Blog by Associate Colette Parker

Does the name William Felton Russell mean anything to you?

If not, maybe you know him by Bill Russell — the 11-time NBA champion, five-time MVP, 12-time All Star, Olympic gold medalist, two-time NCAA champ and recipient of the Presidential Medal of Freedom who fought for civil rights his entire career, financially supported the movement as one the NBA’s biggest stars, held his Boston Celtics team’s fans accountable for their racism, and convinced his entire organization to forfeit a game because a restaurant wouldn’t serve black customers..

Did you know that just last week he accepted his Hall of Fame ring, despite being inducted into the Naismith Basketball Hall of Fame in 1975?

Forty-four years.

What took so long for the basketball legend (and the first African-American player to be elected to Hall of Fame) to acknowledge the honor? (He essentially boycotted the ceremony back in 1975 for “his own personal reasons”)?

We got the answer last week, after he accepted his Hall of Fame ring in a private ceremony at his home – he was waiting for the NBA to induct Chuck Cooper, the first African-American player drafted by the NBA (in 1950).

That finally happened this year.

The moral of this story, for me: We are all standing on someone’s shoulders – benefiting from the work and experiences of those who came before us.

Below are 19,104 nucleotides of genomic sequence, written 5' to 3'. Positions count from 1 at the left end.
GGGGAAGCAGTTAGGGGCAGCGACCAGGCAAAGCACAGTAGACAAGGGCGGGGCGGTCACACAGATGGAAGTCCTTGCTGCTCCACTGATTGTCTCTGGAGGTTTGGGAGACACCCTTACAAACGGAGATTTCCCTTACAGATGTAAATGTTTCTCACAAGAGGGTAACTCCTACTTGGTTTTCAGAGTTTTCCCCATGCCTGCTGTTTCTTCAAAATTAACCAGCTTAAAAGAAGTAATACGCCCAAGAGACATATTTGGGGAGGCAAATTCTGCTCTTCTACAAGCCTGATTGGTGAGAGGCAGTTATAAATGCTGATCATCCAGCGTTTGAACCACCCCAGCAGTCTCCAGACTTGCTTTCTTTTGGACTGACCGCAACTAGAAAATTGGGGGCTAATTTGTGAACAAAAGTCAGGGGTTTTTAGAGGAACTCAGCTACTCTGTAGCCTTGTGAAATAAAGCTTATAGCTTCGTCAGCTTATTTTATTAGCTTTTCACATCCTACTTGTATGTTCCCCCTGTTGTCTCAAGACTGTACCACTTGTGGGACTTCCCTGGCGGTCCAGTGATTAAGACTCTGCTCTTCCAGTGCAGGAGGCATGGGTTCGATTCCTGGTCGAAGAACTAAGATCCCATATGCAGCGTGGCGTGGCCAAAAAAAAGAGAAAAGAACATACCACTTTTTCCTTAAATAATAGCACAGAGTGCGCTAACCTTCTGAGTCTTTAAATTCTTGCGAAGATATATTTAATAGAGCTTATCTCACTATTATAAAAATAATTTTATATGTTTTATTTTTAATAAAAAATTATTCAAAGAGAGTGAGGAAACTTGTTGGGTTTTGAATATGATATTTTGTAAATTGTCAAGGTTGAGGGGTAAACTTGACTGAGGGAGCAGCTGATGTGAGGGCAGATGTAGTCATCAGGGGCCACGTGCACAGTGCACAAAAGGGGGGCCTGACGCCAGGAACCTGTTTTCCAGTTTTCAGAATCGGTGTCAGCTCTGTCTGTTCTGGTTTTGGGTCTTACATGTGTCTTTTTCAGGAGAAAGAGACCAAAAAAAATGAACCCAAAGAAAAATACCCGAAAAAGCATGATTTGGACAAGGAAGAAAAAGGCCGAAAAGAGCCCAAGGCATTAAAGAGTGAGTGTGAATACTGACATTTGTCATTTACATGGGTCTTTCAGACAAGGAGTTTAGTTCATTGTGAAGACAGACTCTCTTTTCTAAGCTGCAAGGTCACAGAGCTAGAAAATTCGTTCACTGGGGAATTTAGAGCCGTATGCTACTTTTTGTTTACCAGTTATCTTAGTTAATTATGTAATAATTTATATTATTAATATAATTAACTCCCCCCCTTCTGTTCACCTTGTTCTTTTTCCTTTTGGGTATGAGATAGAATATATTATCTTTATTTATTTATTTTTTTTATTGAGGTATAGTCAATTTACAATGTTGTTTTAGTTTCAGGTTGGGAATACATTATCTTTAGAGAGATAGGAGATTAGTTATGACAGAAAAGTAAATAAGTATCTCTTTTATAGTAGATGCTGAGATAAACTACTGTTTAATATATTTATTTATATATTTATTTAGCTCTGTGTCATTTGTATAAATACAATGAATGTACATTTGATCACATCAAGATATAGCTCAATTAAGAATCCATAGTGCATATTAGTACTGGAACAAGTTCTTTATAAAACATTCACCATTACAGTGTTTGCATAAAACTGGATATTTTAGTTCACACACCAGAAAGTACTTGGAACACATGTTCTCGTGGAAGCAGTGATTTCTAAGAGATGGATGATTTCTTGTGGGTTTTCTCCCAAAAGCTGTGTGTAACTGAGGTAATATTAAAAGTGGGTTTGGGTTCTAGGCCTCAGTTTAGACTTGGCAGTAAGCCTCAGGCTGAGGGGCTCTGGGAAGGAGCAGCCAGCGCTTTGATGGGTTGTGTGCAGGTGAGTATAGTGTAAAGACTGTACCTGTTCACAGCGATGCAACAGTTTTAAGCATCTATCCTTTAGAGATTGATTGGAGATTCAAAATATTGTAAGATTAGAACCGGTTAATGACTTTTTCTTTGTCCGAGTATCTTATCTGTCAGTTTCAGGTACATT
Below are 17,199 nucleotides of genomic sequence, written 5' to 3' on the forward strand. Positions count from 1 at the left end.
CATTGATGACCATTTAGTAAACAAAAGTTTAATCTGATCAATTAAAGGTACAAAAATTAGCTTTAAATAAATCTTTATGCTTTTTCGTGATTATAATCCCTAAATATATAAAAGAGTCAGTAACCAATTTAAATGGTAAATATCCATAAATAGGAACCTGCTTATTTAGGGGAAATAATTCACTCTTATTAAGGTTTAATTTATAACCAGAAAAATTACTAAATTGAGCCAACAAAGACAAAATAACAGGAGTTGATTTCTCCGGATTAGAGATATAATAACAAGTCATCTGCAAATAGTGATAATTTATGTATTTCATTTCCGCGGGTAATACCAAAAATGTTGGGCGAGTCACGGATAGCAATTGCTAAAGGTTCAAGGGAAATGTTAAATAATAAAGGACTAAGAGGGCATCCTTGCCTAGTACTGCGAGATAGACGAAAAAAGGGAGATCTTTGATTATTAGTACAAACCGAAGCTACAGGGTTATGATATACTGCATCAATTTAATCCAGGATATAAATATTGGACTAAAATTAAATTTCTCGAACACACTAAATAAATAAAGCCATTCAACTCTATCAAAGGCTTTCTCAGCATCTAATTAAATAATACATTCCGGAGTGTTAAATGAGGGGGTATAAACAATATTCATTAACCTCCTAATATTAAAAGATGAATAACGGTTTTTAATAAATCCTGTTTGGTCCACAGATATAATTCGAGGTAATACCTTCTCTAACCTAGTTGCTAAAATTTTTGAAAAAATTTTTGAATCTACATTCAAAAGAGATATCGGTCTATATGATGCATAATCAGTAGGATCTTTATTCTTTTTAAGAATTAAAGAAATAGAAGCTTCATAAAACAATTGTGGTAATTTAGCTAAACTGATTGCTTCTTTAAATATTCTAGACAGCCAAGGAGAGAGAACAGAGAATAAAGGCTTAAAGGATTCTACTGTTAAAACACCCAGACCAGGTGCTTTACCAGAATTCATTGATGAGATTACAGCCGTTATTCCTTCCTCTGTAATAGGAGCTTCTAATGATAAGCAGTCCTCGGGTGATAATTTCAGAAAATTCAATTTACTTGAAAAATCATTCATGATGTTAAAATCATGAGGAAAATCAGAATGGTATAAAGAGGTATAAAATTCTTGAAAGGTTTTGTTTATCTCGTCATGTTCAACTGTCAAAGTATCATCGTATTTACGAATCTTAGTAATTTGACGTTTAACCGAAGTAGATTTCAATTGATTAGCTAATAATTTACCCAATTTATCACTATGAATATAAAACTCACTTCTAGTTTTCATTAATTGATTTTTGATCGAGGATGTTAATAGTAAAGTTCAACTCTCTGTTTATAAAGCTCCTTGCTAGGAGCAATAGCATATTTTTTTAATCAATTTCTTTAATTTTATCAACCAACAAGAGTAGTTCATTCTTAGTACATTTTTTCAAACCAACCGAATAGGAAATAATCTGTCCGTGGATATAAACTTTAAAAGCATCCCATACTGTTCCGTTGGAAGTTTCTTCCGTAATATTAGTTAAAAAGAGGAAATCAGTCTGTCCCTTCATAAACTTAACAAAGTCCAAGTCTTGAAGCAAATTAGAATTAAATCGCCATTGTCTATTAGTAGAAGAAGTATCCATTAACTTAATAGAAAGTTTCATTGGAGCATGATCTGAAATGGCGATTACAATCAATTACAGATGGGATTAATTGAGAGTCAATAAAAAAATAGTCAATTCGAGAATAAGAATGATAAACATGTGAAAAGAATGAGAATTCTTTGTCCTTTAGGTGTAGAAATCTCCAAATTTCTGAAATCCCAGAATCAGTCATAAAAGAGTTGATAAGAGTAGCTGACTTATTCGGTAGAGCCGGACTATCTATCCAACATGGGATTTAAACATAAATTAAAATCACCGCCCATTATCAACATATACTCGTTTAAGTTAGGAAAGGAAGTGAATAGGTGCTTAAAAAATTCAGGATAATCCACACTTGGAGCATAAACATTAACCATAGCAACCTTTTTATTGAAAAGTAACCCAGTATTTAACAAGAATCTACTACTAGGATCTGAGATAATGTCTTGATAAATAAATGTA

Whose shoulders are you standing on?

And who is standing (or will stand) on yours?

“You have been paid for. Each of you, Black, White, Brown, Yellow, Red — whatever pigment you use to describe yourselves—has been paid for. But for the sacrifices made by some of your ancestors, you would not be here; they have paid for you. So, when you enter a challenging situation, bring them on the stage with you; let their distant voices add timbre and strength to your words. For it is your job to pay for those who are yet to come.”  — Maya Angelou

Posted in Associate Blog, News

Dominican Sister of Peace Pauletta Kelly

Dominican Sister of Peace Sr. Pauletta Kelly

Dominican Sister of Peace Pauletta (Lucille) Kelly, (96), died on All Saints Day, November 1, 2019, at the Sansbury Care Center in St. Catharine, KY. Born in 1922 in Greeley, Nebraska to Lucille Welsh and Thomas Francis Kelly, Sr. Pauletta grew up in the community of her eight siblings, and entered the Community at St. Catharine, KY, in 1943. She took her final vows in 1948, and served God’s people as a Dominican Sister of Peace for nearly 75 years.

Sister Pauletta earned her Bachelor of Arts in Education and English from Siena College (Memphis, TN) in 1959 and her Masters’ in Education and English from Spalding College (Louisville, KY) in 1990. She also participated in the Clinical Pastoral Education Program at Bryan Memorial Hospital in Lincoln, NE. Her belief that her “first need is to study what is happening in renewal of religious life and then to look into new possibilities for the apostolate” also led to her participate in the Better World Movement program in Rome.